1. Content awareness ads. I spent about $250 promoting a video I had created about the right way to boost your post. I have never gotten so much traffic on an ad before; this post ended up getting 16K views, 31 comments, 88 likes/reactions, and 41 shares. Most of the comments were people tagging their friends or coworkers. I was thrilled!
  2. List building ads promoting the webinar. I mostly targeted my own list, fans and site visitors, but I also targeted people who had viewed my recent videos (including the Boost Post one mentioned above).
  3. Ads promoting the course. I targeted my site visitors, people who had viewed the webinar sign-up page, people who had engaged with my Facebook page recently, people who viewed my webinars, and people who had visited the course sales page.

What worked and what flopped with my ads:

a) My content awareness ads were a big fat FAIL. Nobody who saw it ended up buying. Despite the insane engagement on the video, I realized that the topic wasn’t specific enough to my course topic. The Boost Post button is used by errrrrrrrrrrrybody, not just course creators and coaches. My target audiences were just a little too broad and my video ended up capturing the interest of the wrong people. (NOTE TO SELF: there’s a big market for a mini course about the Boost Post button. But it ain’t my market.)

b) The webinar ads were solid! I got 156 signups for $2.97. This was my best-performing ad:


Here are the results from my different audiences:


In addition to the webinar sign ups, those ads resulted in about $1,670 in sales for a $460 ad spend. And even though my content awareness ads for this launch didn’t do well, prior video ads that I ran did end up helping. My most profitable audience for this particular campaign were people who had seen at least 50% of my recent videos:


c) Sales ads brought in the most sales – no surprise there. My most profitable audience in this campaign was full of people who had viewed the Absolute FB Ads sales page, as you can see here:


This is the ad that brought in the most revenue:


Here’s a shot of all the campaigns I ran in April (including a few not mentioned above), and how much revenue they ended up generating:


The Results of All Those Efforts Put Together

So did all of those things come together to help me reach my goals? Here’s a snapshot of the results of this launch:

List Growth:
List size on April 6: 4,068
New subscribers added: April 6-April 30: 532
People who unsubscribed: 289 (thanks for keeping my Convertkit bill low, you guys!)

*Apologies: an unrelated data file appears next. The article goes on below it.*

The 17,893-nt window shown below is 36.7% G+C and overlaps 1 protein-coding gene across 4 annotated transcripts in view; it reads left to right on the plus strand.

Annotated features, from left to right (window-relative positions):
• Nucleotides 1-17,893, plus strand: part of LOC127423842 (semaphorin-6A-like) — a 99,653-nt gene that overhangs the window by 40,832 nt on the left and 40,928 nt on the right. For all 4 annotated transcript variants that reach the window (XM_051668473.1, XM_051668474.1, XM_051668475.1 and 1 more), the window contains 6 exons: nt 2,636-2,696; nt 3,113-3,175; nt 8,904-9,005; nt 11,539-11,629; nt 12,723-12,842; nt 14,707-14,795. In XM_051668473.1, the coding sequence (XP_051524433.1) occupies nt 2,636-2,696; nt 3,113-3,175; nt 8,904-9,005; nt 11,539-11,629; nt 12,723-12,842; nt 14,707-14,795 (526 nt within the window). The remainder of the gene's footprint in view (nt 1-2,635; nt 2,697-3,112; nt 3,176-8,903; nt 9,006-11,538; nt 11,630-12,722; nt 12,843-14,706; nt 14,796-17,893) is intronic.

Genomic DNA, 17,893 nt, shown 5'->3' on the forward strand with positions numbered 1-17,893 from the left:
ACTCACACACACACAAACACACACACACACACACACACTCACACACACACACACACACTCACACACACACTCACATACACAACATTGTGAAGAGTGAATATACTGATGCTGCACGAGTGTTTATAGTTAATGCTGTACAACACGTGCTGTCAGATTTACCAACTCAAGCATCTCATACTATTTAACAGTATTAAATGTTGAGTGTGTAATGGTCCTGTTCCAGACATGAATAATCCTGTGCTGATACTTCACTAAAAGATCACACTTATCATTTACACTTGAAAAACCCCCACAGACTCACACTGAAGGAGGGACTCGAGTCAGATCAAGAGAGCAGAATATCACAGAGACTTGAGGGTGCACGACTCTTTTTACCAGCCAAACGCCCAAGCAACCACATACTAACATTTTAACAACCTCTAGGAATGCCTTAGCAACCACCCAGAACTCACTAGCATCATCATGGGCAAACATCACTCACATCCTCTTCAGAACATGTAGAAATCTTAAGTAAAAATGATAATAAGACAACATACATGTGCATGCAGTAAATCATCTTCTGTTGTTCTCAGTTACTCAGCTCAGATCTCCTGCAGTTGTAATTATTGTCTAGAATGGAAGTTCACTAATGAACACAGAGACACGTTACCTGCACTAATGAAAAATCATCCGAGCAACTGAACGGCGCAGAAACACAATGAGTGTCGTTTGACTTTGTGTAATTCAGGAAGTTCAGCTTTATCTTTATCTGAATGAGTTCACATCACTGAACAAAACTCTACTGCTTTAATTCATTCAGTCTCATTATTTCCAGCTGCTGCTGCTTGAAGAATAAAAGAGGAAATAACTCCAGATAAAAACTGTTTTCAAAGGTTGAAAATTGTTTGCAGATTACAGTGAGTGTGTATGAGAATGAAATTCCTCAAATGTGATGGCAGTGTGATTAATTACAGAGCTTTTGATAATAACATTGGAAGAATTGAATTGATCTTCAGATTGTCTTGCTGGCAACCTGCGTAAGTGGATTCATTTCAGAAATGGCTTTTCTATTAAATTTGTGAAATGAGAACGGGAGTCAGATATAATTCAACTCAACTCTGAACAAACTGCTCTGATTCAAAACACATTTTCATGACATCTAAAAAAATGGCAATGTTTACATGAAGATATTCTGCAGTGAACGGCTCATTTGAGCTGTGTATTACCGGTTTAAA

List size on May 1: 4,306

Sales & Revenue:
Number of courses sold by affiliates: 38
Number of courses sold without affiliates: 86
Total number of courses sold: 124
Total revenue from launch: $36,828.00

Total revenue of all courses sold in April + projected revenue after payments: $37,517.00

Gumroad fees: $1,278.46
Commissions paid out to affiliates: $5,666.76
Paid to two VAs: $625
Investment in Facebook ads for March and April: $1,582.14
General operating costs of business for the month of April: $1,265.00

Total expenses: $10,417.36

Profit: $27,099.64

The verdict? Goals were SMASHED!

I’m really happy about the outcome of this launch, but I also like to think about what I would have done differently if I could go back knowing what I know now. A few ideas come to mind:

  • Run a content awareness video ad specifically for coaches and course creators.
  • Double down on the pre-launch list building ads.
  • Run more ads to cold audiences for my webinars.
  • Create a Facebook group for my affiliates in order to facilitate communication a bit better, and get them pumped up about promoting even more.
  • Make the last day to buy a Tuesday, not a Sunday. It makes it easier to handle questions and purchase troubleshooting without asking my VAs to work on the weekends.
  • Use a different system to manage my affiliates. I’ve heard great things about Thrivecart – apparently it’s like Samcart but way cheaper – but I can’t speak to their affiliate system.

What do you think? What have you learned from your own launches that you always implement (or completely avoid) when you’re launching now?

I’d love to hear about it in the comments below! Let’s overshare together. :)

Affiliate disclosure: some links contained in this post are affiliate links, and I may receive a commission if you end up becoming a customer. Just a heads up!